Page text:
We continue our Meet the Team blog series this week by chatting with one of the members of O3’s talented engineering team, Josh Friedman. Josh came to O3 with a degree in computer science and a background working for multiple Philadelphia agencies. His creativity and propensity to learn new skills have made him a valuable asset to the team and we were interested to dig into his history to find out more.
What’s your role at O3?
I’m a web developer, primarily focused on front-end development.
For the layman who might not know about front-end development, what does that mean?
Anything on a website that you can interact with or interface with, visual components. Basically, I interpret databases and back-end data so that the output is a front-end experience that’s legible and usable for someone who might not understand that data. I take the designs from our experience team and make them real, bring them to life, so to speak.
Let’s back up a few years, what was the first job you remember having?
The first job I ever had was as a DJ for weddings and bar mitzvahs. I did that for about 10 years. I was always into music and had the opportunity to get into that world which was a lot of fun. It got repetitive after a while but ultimately it was a good experience because it set me up to work on a team. When you’re in those types of situations, in a party or entertainment setting, it’s very much like you’re doing your job with a group of friends so there was a sense of team building. You have to get along with the people you’re doing it with and work together to have a good time.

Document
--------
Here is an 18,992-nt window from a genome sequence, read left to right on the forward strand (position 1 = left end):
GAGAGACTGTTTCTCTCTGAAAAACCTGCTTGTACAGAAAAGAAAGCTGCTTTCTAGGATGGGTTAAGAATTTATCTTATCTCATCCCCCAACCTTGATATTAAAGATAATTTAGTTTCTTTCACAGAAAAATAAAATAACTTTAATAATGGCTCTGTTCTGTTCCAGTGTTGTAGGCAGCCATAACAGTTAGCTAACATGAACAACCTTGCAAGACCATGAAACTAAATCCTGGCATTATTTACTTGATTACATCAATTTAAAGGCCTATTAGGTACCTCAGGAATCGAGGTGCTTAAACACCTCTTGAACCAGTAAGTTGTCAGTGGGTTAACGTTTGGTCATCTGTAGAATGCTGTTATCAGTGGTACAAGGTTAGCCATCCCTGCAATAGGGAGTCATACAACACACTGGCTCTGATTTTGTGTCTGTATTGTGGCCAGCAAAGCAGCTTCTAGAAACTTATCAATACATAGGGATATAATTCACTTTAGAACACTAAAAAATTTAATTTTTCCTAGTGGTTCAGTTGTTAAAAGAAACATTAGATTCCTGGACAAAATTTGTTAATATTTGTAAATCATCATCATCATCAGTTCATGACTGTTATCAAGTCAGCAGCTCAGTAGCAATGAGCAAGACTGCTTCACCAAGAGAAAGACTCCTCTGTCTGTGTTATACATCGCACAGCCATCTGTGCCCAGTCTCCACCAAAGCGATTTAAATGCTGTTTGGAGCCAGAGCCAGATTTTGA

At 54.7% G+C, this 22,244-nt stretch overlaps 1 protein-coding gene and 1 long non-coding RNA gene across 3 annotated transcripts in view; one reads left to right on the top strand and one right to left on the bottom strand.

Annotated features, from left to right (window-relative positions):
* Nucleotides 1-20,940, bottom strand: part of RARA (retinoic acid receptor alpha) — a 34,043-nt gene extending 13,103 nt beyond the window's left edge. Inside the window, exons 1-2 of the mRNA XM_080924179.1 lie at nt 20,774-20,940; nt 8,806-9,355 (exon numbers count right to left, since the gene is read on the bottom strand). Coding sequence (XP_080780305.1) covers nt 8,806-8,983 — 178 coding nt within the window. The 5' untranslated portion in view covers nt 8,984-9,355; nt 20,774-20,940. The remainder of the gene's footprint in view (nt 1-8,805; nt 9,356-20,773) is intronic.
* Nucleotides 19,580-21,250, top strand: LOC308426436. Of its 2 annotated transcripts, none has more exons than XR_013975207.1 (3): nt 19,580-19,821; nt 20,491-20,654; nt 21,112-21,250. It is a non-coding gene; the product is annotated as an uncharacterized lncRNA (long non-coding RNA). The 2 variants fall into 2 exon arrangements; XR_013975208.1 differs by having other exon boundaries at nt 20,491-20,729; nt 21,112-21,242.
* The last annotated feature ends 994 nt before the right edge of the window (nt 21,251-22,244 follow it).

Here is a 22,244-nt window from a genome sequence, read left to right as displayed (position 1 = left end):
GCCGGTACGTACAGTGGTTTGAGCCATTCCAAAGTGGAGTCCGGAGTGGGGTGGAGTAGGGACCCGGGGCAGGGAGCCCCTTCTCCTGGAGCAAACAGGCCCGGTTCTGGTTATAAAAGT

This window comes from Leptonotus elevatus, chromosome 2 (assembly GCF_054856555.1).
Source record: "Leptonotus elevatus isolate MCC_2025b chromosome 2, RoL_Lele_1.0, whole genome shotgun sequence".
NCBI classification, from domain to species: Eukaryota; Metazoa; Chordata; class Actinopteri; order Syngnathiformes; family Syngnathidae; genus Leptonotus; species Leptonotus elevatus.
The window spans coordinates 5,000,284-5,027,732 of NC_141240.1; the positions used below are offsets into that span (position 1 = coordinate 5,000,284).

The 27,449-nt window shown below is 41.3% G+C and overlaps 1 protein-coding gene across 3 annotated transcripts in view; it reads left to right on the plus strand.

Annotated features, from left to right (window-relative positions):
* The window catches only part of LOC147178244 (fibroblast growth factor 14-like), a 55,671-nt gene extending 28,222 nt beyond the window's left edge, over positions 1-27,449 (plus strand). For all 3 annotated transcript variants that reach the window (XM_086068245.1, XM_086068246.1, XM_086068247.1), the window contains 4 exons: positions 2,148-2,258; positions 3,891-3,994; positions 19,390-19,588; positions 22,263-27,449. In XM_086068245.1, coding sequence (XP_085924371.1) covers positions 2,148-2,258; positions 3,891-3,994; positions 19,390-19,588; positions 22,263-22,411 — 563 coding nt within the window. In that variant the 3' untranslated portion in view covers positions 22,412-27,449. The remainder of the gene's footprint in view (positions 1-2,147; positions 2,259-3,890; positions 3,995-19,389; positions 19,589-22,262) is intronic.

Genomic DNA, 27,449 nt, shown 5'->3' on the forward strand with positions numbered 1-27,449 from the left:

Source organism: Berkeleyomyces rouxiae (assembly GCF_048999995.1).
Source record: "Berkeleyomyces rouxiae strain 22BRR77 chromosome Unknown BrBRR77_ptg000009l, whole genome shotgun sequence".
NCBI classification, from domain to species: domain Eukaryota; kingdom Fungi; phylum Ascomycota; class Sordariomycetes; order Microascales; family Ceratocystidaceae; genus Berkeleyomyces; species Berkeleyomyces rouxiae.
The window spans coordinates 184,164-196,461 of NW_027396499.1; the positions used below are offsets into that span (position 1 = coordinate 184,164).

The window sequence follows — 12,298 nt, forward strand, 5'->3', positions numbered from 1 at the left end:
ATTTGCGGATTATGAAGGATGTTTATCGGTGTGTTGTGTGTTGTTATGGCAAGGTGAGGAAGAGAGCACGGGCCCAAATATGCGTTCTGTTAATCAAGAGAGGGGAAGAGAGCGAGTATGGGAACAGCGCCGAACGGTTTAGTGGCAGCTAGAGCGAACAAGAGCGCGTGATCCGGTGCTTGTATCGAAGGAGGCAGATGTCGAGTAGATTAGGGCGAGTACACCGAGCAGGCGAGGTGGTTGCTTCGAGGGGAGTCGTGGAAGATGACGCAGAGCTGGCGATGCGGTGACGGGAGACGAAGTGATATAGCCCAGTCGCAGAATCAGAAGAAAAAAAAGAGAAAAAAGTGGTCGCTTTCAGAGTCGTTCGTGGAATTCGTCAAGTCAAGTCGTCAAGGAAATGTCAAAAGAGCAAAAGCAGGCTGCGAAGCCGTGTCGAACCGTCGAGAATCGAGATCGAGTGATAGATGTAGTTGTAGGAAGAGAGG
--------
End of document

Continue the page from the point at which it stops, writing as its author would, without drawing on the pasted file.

Do you still dabble in any type of music producing?
Yes, I do production when I find the time for it but I haven’t DJed in a while. When I shifted gears to focus on my career I took a break from it because I liked having my weekends, but I’ve been producing some stuff for the branding work we’re doing at O3.
How did the transition from DJ-for-hire to front-end developer happen? How did you get to where you are today?
I went to college in New Haven, Connecticut for sound engineering. I was only there for 3 or 4 months because I came down with pneumonia and had to come home, it was pretty bad. During the time I spent at home I reevaluated things and made the decision that I didn’t want to pursue sound engineering as a career. I ended up going to a community college in New Jersey and got my associate’s degree in psychology. At the time I was very interested in criminal profiling in law enforcement, but then I took a programming course and found it scratched that same creative itch as when I produce music. I’d always been into computers and video games and growing up I enjoyed troubleshooting certain things on my computer so it became second nature to me. When it came time to finish my undergrad degree, I decided to go into computer science.